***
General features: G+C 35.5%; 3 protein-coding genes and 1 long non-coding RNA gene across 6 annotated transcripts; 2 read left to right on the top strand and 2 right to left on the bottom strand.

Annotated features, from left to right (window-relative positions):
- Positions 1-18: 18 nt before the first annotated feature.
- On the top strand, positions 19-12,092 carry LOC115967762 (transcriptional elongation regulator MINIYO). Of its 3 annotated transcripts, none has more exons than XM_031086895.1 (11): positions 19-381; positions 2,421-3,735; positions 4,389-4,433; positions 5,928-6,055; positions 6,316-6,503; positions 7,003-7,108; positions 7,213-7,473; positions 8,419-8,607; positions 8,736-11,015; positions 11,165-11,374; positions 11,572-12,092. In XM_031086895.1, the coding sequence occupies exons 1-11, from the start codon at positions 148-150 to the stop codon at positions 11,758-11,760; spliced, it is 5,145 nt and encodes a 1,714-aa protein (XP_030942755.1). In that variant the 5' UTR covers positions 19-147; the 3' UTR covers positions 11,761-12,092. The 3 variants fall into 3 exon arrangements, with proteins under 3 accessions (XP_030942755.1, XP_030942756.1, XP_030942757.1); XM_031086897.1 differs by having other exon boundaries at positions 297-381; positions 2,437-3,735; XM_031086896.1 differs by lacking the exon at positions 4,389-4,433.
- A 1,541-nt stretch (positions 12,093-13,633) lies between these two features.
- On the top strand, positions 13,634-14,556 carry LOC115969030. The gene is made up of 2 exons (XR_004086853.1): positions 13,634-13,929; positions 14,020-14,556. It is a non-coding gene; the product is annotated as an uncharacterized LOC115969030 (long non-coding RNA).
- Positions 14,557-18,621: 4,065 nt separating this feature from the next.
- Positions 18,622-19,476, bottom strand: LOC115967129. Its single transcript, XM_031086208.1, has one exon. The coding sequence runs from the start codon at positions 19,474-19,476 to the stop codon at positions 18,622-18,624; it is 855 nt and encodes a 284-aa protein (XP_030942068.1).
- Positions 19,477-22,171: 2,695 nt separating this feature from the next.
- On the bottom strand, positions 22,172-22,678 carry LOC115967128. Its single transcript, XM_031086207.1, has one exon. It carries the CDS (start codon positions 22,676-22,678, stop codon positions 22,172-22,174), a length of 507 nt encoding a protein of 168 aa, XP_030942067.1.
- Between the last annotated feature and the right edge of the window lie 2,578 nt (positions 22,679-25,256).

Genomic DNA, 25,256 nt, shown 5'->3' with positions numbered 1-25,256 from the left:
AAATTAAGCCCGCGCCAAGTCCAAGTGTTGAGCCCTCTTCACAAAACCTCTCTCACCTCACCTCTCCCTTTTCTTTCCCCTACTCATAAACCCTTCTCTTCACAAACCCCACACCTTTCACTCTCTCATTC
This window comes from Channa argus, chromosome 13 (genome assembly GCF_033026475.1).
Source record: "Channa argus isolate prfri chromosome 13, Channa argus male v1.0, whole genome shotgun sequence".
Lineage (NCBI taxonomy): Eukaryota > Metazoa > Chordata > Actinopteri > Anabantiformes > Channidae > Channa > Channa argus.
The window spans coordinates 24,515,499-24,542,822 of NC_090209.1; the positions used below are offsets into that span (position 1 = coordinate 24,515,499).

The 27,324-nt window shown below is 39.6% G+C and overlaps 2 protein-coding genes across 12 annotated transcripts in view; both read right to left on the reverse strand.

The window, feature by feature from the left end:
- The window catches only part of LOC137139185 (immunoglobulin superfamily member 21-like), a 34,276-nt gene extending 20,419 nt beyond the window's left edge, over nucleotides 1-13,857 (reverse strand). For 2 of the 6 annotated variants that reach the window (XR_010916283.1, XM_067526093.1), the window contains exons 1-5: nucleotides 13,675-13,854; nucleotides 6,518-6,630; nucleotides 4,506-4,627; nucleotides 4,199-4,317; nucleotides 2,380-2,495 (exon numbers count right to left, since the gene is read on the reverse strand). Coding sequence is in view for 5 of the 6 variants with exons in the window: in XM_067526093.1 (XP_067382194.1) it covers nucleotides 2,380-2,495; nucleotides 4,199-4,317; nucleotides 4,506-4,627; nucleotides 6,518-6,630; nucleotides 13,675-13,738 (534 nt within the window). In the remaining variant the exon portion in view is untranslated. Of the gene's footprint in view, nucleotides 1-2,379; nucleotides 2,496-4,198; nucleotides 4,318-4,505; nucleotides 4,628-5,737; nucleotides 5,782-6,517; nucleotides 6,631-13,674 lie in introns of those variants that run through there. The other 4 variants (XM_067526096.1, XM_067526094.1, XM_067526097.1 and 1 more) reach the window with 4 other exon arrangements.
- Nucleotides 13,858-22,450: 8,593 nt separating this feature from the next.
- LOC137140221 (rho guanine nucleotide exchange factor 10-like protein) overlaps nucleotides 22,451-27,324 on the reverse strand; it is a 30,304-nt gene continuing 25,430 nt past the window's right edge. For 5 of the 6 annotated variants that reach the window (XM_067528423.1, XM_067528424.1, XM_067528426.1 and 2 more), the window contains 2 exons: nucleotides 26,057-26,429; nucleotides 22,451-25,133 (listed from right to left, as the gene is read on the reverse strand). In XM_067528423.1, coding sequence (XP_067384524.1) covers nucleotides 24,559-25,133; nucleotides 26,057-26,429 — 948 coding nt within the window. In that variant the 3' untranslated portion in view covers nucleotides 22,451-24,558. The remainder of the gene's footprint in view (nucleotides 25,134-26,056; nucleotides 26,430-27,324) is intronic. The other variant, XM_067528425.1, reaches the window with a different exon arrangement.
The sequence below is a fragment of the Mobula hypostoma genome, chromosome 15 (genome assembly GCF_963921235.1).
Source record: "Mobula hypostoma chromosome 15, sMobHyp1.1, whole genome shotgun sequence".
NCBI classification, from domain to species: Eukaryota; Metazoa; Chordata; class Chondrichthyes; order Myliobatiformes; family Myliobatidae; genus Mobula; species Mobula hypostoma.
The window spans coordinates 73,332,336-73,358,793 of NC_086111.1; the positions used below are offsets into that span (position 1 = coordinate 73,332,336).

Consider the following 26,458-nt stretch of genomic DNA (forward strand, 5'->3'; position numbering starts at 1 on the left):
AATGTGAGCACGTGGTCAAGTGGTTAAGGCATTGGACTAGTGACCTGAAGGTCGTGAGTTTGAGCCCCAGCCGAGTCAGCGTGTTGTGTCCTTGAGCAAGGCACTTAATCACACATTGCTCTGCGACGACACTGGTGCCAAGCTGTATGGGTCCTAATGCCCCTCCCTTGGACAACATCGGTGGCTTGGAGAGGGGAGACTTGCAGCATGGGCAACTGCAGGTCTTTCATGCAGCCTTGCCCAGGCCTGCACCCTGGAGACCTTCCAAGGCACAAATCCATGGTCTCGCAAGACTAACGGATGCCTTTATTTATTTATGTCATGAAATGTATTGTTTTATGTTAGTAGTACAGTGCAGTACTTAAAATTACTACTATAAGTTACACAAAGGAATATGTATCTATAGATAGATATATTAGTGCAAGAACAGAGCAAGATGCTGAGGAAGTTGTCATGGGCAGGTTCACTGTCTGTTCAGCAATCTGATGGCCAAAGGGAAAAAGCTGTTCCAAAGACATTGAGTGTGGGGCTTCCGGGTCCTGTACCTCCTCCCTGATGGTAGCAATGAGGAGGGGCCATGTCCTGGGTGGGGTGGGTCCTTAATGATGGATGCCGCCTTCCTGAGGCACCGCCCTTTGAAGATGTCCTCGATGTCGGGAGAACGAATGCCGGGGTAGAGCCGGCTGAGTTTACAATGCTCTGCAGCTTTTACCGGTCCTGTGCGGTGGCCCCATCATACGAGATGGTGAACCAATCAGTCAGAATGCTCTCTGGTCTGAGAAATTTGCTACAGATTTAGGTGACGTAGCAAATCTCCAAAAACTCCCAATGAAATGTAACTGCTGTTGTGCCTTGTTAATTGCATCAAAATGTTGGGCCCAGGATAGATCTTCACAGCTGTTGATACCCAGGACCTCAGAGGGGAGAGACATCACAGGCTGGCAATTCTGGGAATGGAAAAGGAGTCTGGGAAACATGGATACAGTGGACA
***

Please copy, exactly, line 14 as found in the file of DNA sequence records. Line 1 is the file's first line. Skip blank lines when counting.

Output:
This window comes from Channa argus, chromosome 13 (genome assembly GCF_033026475.1).